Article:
Freddy Lecue

Dr. Freddy Lecue is the Chief Artificial Intelligence (AI) Scientist at CortAIx (Centre of Research & Technology in Artificial Intelligence eXpertise) at Thales in Montreal – Canada. He is also a research associate at INRIA, in WIMMICS, Sophia Antipolis – France. Before joining the new R&T lab of Thales dedicated to AI, he was AI R&D Lead at Accenture Labs in Ireland from 2016 to 2018. Prior to joining Accenture he was a research scientist, the lead investigator in large-scale reasoning systems at IBM Research from 2011 to 2016, a research fellow at The University of Manchester from 2008 to 2011 and research engineer at Orange Labs from 2005 to 2008.

2021 Talk: On the role of knowledge graphs in explainable machine learning

Machine Learning (ML), as one of the key drivers of Artificial Intelligence, has demonstrated disruptive results in numerous industries. However, one of the most fundamental problems of applying ML, and particularly Artificial Neural Network models, in critical systems is its inability to provide a rationale for their decisions. For instance, a ML system recognizes an object to be a warfare mine through comparison with its similar observations. No human-transposable rationale is given, mainly because common sense knowledge or reasoning is out-of-scope of ML systems. We present how knowledge graphs could be applied to expose more human-understandable machine learning decisions, and present an asset, combining ML and knowledge graphs to expose a human-like explanation when recognizing an object of any class in a knowledge graph of 4,233,000 resources.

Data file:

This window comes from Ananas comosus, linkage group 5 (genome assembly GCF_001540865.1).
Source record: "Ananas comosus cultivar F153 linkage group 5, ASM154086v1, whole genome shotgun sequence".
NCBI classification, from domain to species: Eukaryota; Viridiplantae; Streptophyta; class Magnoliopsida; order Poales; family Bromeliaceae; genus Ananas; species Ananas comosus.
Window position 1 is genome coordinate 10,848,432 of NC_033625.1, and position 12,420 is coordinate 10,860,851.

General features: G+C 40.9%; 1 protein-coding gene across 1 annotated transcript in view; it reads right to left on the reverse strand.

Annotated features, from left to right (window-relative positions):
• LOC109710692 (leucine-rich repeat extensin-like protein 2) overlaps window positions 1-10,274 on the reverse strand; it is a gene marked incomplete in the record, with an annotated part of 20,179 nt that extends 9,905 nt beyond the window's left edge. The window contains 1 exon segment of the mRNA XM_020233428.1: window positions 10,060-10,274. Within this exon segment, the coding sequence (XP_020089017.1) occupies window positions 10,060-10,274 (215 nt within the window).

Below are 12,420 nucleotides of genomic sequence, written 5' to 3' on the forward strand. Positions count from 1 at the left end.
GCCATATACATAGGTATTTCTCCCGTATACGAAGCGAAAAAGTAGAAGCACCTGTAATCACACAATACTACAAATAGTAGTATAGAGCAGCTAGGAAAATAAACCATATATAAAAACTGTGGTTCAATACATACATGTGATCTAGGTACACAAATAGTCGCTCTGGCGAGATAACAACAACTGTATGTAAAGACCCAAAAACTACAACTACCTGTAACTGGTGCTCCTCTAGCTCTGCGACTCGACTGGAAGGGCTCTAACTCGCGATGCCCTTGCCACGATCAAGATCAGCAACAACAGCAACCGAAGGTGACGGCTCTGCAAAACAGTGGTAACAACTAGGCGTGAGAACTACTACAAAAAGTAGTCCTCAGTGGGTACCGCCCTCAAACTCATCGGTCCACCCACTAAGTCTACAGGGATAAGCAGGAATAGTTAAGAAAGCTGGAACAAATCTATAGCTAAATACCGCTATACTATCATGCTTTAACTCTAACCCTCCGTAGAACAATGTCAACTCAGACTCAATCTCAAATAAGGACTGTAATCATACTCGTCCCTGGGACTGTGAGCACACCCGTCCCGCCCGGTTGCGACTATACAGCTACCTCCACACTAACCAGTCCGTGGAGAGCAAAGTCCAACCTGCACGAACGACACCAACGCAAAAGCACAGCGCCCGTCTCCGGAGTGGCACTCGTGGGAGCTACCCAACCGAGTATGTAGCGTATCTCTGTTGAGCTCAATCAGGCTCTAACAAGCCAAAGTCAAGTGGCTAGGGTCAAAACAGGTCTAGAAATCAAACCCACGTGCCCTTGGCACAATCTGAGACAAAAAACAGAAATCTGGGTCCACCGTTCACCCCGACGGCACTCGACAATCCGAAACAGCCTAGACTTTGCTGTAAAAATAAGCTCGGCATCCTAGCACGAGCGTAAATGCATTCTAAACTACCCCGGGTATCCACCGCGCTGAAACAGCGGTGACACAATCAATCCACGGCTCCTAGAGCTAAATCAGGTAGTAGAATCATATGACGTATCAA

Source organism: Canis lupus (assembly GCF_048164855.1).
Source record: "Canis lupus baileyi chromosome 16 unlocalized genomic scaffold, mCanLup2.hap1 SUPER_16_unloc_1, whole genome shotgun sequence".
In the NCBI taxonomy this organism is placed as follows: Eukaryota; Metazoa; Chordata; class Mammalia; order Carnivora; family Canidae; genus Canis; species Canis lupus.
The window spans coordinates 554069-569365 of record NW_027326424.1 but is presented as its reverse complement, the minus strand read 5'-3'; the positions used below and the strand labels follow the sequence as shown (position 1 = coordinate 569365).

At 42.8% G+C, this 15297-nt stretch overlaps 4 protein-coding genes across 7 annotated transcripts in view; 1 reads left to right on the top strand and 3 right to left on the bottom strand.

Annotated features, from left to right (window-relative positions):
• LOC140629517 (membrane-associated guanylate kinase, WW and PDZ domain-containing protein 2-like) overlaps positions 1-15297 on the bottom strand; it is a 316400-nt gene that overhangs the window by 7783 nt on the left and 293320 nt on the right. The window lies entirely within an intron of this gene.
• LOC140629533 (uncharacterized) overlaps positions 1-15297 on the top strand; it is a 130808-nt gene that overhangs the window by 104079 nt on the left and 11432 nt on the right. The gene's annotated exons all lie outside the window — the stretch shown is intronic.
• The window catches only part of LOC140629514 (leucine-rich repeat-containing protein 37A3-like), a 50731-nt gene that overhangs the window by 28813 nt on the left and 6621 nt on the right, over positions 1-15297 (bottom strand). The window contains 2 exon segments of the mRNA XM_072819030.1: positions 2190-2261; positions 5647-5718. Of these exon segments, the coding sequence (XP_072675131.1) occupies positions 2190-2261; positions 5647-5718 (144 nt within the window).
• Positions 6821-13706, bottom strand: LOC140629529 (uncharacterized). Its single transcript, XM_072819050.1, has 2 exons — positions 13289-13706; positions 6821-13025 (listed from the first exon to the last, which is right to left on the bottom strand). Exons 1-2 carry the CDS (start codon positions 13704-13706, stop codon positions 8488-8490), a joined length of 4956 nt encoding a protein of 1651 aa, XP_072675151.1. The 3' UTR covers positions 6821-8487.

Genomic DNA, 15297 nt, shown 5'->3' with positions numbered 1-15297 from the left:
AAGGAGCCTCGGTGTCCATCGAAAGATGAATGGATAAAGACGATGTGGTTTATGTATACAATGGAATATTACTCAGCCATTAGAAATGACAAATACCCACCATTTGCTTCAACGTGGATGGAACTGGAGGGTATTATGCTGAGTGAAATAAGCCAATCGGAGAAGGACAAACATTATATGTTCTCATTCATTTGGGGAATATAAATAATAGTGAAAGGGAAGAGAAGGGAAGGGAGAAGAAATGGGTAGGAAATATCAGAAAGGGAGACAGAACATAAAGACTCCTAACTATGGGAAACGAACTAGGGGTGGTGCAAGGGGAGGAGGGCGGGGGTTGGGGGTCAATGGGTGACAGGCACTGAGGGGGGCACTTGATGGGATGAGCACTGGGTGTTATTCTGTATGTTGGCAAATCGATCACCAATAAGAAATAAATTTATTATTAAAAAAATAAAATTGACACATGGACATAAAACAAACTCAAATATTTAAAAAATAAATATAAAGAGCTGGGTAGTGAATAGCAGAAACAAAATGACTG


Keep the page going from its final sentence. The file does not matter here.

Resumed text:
2019 Talk: On the role of Knowledge Graphs for the adoption of Machine Learning Systems in Industry


Despite a surge of innovation focusing on Machine Learning-based AI systems, major industries remain puzzled about its impact at scale. This is particularly valid in context of critical systems, as the need of robustness, trust and in particular explanation are strongly required for mass adoption. Pure Machine Learning based approaches have emerged, but fail to address the core principle of explainability i.e., how to communicate knowledge which explains a decision in a human-comprehensible way. Knowledge graphs have shown fit-for-purpose characteristics to tackle the problem of explainability in Machine Learning. We will review how knowledge graphs could be adopted to progress explaination of AI systems, and ultimately adoption of AI at scale.